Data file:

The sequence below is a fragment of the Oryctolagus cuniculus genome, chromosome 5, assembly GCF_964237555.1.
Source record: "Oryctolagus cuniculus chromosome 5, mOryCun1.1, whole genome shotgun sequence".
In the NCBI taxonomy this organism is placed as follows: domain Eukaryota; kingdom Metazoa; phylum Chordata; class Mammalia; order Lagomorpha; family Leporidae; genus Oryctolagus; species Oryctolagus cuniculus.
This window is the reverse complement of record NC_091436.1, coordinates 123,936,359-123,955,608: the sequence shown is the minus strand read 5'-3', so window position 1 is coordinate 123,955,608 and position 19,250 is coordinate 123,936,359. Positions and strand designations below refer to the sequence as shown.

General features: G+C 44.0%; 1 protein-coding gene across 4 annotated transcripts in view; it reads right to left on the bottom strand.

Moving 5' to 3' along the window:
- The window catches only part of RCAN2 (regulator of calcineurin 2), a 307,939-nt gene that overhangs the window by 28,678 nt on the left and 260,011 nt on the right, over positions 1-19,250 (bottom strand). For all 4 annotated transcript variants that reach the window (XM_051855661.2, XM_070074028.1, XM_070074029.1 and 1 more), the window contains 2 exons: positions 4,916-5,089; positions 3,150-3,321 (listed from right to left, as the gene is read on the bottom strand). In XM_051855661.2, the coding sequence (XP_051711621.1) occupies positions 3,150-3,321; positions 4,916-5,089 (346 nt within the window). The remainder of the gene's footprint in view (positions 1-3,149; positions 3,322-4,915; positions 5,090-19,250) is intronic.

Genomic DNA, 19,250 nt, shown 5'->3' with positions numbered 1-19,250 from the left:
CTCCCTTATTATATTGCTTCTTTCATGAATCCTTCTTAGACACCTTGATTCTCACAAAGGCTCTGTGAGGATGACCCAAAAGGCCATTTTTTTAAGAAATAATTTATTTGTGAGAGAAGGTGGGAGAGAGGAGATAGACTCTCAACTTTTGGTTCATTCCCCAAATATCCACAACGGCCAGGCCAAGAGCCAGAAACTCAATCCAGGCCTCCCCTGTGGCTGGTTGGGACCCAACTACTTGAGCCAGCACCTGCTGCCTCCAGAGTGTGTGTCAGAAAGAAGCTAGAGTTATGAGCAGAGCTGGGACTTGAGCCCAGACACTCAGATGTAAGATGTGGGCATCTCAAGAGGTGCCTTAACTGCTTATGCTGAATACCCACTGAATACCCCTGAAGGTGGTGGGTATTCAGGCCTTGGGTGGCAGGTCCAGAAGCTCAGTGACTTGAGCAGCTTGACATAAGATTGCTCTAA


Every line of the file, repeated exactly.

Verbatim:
The sequence below is a fragment of the Oryctolagus cuniculus genome, chromosome 5, assembly GCF_964237555.1.
Source record: "Oryctolagus cuniculus chromosome 5, mOryCun1.1, whole genome shotgun sequence".
In the NCBI taxonomy this organism is placed as follows: domain Eukaryota; kingdom Metazoa; phylum Chordata; class Mammalia; order Lagomorpha; family Leporidae; genus Oryctolagus; species Oryctolagus cuniculus.
This window is the reverse complement of record NC_091436.1, coordinates 123,936,359-123,955,608: the sequence shown is the minus strand read 5'-3', so window position 1 is coordinate 123,955,608 and position 19,250 is coordinate 123,936,359. Positions and strand designations below refer to the sequence as shown.

General features: G+C 44.0%; 1 protein-coding gene across 4 annotated transcripts in view; it reads right to left on the bottom strand.

Moving 5' to 3' along the window:
- The window catches only part of RCAN2 (regulator of calcineurin 2), a 307,939-nt gene that overhangs the window by 28,678 nt on the left and 260,011 nt on the right, over positions 1-19,250 (bottom strand). For all 4 annotated transcript variants that reach the window (XM_051855661.2, XM_070074028.1, XM_070074029.1 and 1 more), the window contains 2 exons: positions 4,916-5,089; positions 3,150-3,321 (listed from right to left, as the gene is read on the bottom strand). In XM_051855661.2, the coding sequence (XP_051711621.1) occupies positions 3,150-3,321; positions 4,916-5,089 (346 nt within the window). The remainder of the gene's footprint in view (positions 1-3,149; positions 3,322-4,915; positions 5,090-19,250) is intronic.

Genomic DNA, 19,250 nt, shown 5'->3' with positions numbered 1-19,250 from the left:
CTCCCTTATTATATTGCTTCTTTCATGAATCCTTCTTAGACACCTTGATTCTCACAAAGGCTCTGTGAGGATGACCCAAAAGGCCATTTTTTTAAGAAATAATTTATTTGTGAGAGAAGGTGGGAGAGAGGAGATAGACTCTCAACTTTTGGTTCATTCCCCAAATATCCACAACGGCCAGGCCAAGAGCCAGAAACTCAATCCAGGCCTCCCCTGTGGCTGGTTGGGACCCAACTACTTGAGCCAGCACCTGCTGCCTCCAGAGTGTGTGTCAGAAAGAAGCTAGAGTTATGAGCAGAGCTGGGACTTGAGCCCAGACACTCAGATGTAAGATGTGGGCATCTCAAGAGGTGCCTTAACTGCTTATGCTGAATACCCACTGAATACCCCTGAAGGTGGTGGGTATTCAGGCCTTGGGTGGCAGGTCCAGAAGCTCAGTGACTTGAGCAGCTTGACATAAGATTGCTCTAA